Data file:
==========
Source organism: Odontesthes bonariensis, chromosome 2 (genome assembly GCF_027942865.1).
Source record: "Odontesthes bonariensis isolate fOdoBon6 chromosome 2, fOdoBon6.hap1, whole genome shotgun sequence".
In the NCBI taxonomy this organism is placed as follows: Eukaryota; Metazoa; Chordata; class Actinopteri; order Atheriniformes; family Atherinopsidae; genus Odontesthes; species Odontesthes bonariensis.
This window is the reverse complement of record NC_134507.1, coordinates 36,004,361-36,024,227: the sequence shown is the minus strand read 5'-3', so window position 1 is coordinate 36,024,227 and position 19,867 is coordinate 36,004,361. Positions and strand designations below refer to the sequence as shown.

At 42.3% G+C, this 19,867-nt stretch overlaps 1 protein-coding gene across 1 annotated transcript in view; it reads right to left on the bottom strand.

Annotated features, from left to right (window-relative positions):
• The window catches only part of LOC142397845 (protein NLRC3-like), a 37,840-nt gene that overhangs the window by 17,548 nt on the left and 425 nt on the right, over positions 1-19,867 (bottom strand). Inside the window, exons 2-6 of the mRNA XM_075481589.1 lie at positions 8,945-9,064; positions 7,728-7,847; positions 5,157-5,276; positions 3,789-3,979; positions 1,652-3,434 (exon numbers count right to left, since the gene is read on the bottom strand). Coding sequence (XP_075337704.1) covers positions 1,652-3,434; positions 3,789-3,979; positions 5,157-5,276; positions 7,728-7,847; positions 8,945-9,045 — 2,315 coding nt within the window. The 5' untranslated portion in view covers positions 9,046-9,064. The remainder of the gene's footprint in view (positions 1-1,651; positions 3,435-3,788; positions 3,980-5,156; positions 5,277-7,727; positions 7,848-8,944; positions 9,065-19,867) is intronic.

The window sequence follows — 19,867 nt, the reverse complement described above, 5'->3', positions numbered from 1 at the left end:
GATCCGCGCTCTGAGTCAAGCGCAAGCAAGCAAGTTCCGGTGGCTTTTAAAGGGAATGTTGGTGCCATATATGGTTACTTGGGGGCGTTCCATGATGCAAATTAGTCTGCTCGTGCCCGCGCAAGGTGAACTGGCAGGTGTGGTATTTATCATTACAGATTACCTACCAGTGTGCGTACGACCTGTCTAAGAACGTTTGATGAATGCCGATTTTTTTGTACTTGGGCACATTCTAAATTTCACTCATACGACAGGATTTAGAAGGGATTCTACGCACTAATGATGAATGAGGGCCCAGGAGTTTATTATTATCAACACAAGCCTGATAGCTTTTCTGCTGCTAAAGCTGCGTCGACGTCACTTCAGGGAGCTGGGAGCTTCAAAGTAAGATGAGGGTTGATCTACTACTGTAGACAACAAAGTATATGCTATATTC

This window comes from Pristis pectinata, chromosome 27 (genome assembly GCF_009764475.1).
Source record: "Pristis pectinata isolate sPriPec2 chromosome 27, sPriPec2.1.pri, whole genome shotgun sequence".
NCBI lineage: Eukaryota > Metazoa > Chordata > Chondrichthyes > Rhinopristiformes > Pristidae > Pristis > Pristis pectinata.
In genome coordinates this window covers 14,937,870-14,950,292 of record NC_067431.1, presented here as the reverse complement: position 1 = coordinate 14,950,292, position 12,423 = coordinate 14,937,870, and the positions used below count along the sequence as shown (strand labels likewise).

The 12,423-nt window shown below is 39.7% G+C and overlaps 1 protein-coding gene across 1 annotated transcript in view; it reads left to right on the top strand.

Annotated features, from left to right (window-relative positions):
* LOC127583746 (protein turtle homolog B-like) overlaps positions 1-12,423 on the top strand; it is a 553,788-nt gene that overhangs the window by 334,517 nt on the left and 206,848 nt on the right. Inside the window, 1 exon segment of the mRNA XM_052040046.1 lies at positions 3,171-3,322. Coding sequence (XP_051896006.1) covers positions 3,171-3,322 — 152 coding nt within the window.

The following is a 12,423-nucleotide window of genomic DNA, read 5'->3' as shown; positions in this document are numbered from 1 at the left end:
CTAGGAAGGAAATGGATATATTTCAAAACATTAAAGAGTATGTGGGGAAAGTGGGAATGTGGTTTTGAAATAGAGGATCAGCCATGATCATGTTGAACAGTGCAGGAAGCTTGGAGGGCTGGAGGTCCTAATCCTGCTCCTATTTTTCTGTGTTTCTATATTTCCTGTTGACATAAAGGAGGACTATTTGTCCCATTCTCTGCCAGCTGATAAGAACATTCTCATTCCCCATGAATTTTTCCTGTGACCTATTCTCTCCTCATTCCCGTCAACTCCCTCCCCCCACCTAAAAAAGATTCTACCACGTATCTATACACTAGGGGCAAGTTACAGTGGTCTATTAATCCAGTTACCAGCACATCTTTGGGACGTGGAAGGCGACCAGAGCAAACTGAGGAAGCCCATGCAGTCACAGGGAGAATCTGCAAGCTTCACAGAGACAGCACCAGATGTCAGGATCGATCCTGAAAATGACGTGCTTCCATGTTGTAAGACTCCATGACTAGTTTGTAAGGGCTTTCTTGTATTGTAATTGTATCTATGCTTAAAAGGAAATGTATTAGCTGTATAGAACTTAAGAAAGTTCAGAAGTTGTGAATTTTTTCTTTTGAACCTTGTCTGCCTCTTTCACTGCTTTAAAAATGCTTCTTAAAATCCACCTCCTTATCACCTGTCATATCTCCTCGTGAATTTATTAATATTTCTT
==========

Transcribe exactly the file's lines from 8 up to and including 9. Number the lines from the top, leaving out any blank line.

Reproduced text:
The window sequence follows — 19,867 nt, the reverse complement described above, 5'->3', positions numbered from 1 at the left end:
GATCCGCGCTCTGAGTCAAGCGCAAGCAAGCAAGTTCCGGTGGCTTTTAAAGGGAATGTTGGTGCCATATATGGTTACTTGGGGGCGTTCCATGATGCAAATTAGTCTGCTCGTGCCCGCGCAAGGTGAACTGGCAGGTGTGGTATTTATCATTACAGATTACCTACCAGTGTGCGTACGACCTGTCTAAGAACGTTTGATGAATGCCGATTTTTTTGTACTTGGGCACATTCTAAATTTCACTCATACGACAGGATTTAGAAGGGATTCTACGCACTAATGATGAATGAGGGCCCAGGAGTTTATTATTATCAACACAAGCCTGATAGCTTTTCTGCTGCTAAAGCTGCGTCGACGTCACTTCAGGGAGCTGGGAGCTTCAAAGTAAGATGAGGGTTGATCTACTACTGTAGACAACAAAGTATATGCTATATTC